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GA Solar is partnering with online training platform, HeatSpring

 

GA Solar is partnering with HeatSpring to provide online training discounts to the GA Solar community.

HeatSpring is an online educational platform for professionals specializing in renewable energy, green building, and technologies that address our changing climate. Since launching in 2006, HeatSpring has been on a mission to provide professionals the knowledge and real-world skills they need to continue making positive change in the world. 

HeatSpring instructors are industry experts, who are actively working in real-world jobs, developing and teaching top-notch curriculum for the HeatSpring community of knowledge seekers. 

Of HeatSpring’s 220 active courses, 141 of them are totally free. Some of those free courses are Introduction to Agrivoltaics, Solar Power 101, Solar Development on Brownfields & Landfills, Utility-Scale Solar PV and Distribution Voltage Challenges, Qualifying Commercial Solar Leads & Projects, and many more.

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We are not done fighting for monthly netting!

Dear Georgia Solar Members and Friends,

Last week’s IRP decision from the Georgia Public Service Commission was a mixed bag for the solar industry in Georgia. While we applaud the approval of 2.3 GW of new renewable capacity over the next three years, we are very disappointed in the failure of the Commission to advance an important and overwhelmingly popular policy for rooftop solar in the state. 

On Thursday, July 21, the Georgia Public Service Commission failed to advance a motion to expand the popular “monthly netting” program to 75,000 Georgia Power customers. The motion, put forth by Commissioner Echols and seconded by Commissioner McDonald, failed 3-2. 

We need your support to help Georgia Solar advocate for the expansion of Monthly Netting for all Georgia utility customers. Can you chip in $10 to support solar energy in Georgia?

Expanding this program would have allowed more Georgians to receive fair billing for the solar energy that they generate and supply to the distribution grid. It would have also given crucial support to a rapidly growing industry that employs thousands of Georgians. 

Georgians have spoken clearly, and they want more flexibility to adopt solar energy.  A recent poll found that an overwhelming majority (80%) of Georgians favor expanding the monthly netting program.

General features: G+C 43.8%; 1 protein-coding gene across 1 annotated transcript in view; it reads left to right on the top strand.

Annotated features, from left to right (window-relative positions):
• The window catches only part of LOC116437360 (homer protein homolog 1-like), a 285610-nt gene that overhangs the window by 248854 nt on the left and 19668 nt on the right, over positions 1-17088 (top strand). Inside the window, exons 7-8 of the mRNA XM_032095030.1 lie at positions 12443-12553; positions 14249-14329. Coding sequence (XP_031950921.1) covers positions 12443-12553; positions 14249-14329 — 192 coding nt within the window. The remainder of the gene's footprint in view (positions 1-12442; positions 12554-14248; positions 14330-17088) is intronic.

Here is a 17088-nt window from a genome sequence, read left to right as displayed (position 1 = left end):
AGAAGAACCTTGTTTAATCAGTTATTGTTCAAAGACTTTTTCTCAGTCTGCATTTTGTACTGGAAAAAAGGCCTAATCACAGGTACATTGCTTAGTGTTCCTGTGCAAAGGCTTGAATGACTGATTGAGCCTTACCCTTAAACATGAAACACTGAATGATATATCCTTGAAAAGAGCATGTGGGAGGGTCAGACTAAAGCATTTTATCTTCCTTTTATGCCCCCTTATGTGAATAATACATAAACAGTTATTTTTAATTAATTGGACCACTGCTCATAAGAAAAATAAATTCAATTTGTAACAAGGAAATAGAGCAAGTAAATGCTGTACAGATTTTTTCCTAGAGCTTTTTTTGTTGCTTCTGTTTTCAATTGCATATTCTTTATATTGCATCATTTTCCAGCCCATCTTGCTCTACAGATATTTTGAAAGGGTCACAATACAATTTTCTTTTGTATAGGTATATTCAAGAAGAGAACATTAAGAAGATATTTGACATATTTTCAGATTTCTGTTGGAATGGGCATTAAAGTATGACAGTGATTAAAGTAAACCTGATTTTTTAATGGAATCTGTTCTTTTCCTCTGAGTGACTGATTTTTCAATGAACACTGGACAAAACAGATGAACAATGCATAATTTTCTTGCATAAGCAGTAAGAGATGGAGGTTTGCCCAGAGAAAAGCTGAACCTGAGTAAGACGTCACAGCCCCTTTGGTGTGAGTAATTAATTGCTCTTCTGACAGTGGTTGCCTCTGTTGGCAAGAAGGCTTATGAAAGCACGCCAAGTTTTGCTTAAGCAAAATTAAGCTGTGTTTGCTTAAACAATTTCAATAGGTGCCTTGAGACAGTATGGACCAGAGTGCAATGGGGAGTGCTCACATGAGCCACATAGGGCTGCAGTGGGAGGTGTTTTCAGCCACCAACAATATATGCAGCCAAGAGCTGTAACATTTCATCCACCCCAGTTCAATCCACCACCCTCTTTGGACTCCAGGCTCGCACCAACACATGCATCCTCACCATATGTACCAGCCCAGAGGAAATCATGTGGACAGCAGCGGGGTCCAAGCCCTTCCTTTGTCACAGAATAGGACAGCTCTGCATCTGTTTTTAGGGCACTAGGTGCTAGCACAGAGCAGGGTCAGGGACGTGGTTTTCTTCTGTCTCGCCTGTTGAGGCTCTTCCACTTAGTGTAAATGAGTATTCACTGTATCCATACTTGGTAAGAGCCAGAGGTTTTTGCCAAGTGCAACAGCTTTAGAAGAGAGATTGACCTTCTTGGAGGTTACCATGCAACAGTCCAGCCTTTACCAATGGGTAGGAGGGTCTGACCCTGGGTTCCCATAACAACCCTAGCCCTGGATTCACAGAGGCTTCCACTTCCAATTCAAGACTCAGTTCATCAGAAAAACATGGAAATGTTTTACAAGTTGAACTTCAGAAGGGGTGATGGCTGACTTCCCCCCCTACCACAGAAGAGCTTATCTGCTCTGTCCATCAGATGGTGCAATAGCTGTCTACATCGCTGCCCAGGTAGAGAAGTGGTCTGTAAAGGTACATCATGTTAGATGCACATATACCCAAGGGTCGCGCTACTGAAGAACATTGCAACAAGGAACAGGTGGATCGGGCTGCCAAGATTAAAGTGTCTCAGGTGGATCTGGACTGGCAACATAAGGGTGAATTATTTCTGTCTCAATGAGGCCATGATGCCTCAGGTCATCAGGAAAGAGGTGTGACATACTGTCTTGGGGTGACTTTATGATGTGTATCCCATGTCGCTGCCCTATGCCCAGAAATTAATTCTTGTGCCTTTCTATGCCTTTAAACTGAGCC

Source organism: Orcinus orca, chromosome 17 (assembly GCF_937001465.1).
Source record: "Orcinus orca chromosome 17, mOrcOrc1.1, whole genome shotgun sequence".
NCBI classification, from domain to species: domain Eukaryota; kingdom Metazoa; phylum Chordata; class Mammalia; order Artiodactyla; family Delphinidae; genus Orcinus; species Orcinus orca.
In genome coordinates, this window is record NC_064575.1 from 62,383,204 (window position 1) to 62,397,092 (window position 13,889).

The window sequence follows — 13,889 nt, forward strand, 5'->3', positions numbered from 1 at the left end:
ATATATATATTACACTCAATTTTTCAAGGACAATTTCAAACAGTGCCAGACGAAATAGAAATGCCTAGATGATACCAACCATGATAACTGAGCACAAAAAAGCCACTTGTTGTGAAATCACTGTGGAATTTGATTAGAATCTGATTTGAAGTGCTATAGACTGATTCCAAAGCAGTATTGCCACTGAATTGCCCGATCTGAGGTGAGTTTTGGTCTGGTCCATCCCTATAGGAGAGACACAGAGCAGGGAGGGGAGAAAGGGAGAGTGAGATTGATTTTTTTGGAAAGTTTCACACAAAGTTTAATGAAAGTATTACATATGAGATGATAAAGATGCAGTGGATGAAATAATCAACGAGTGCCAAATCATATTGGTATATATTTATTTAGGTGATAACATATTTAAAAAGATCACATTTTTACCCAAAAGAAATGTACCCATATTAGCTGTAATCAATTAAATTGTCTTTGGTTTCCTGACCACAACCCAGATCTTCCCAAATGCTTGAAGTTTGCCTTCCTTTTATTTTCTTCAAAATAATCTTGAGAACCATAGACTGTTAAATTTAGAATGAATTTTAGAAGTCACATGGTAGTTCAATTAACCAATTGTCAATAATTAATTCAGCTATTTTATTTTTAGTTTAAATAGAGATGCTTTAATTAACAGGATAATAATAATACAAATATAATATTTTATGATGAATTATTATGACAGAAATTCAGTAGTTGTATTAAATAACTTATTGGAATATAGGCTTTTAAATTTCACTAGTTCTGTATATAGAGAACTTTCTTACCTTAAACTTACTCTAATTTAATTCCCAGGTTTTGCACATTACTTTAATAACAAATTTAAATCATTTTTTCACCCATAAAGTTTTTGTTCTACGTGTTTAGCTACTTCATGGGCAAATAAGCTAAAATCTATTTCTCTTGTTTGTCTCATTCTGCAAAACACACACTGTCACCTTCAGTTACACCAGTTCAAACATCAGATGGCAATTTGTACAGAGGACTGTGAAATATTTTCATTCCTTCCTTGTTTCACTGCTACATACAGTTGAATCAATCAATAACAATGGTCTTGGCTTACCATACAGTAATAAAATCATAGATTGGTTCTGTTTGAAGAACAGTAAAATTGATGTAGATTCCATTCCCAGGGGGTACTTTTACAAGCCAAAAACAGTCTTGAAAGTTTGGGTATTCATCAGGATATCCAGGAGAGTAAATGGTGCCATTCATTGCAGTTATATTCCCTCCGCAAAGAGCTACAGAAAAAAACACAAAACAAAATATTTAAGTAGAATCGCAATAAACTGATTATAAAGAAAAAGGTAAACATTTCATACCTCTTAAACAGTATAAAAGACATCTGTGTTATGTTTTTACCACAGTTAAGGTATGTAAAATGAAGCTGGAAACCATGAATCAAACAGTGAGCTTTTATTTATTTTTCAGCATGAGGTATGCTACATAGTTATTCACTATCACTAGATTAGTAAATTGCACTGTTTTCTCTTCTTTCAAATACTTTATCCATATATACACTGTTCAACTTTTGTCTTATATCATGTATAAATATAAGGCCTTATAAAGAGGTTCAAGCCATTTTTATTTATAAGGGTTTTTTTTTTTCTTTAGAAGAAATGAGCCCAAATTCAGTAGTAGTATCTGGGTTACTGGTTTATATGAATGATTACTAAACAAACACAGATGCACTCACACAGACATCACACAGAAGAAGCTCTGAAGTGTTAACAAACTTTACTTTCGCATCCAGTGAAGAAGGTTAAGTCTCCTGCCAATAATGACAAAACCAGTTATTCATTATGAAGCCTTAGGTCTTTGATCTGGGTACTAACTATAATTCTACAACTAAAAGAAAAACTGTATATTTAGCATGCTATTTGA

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Poll: Georgians are concerned about electricity rate hikes and see solar as part of the solution.

 

For Immediate Release July 5, 2022

Poll: Georgians are concerned about electricity rate hikes and see solar as part of the solution. 
Eighty percent agree that the popular “monthly netting” program should be expanded. 

ATLANTA, GA — A new poll released [today] revealed Georgians are highly concerned about anticipated increases in their utility bills and see expanding local solar as part of the long-term solution. The poll also shows Georgians overwhelmingly support expanding a popular program that gives customers more credit for energy sent to the grid. This survey, providing state-wide data on how likely voters view rooftop solar, is sponsored by Georgia Solar Energy Association.

State-wide, the poll found that 74% of Georgia voters expressed concern about their personal utility bill increasing over the next year.  Almost half (45%) said they are “very concerned”. A solid majority (63%) feels that expanding local solar energy will help keep future utility costs lower in Georgia. When asked if the popular Georgia Power “monthly netting” program should be expanded, an overwhelming 80% said it should. 

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News Release: What can Georgia PSC learn from Florida governor’s veto?

 

MEDIA CONTACT
Patrick Hill, 770.380.3015
News Release

 

What can Georgia PSC learn from Florida governor’s veto?          
  (Psst: It’s good news for green power)

ATLANTA, May 18, 2022 – As Georgia’s Public Service Commission continues hearings on the Georgia Power Integrated Resource Plan, commissioners should look south for guidance on rooftop solar.

Florida Governor Ron DeSantis vetoed a bill that would have increased exponentially the costs for installing and using rooftop solar power. Support for the veto was “overwhelming,” according to the Miami Herald. “DeSantis received 16,809 emails, letters and phone calls opposing the net metering bill. The number in support: 13,” said the article.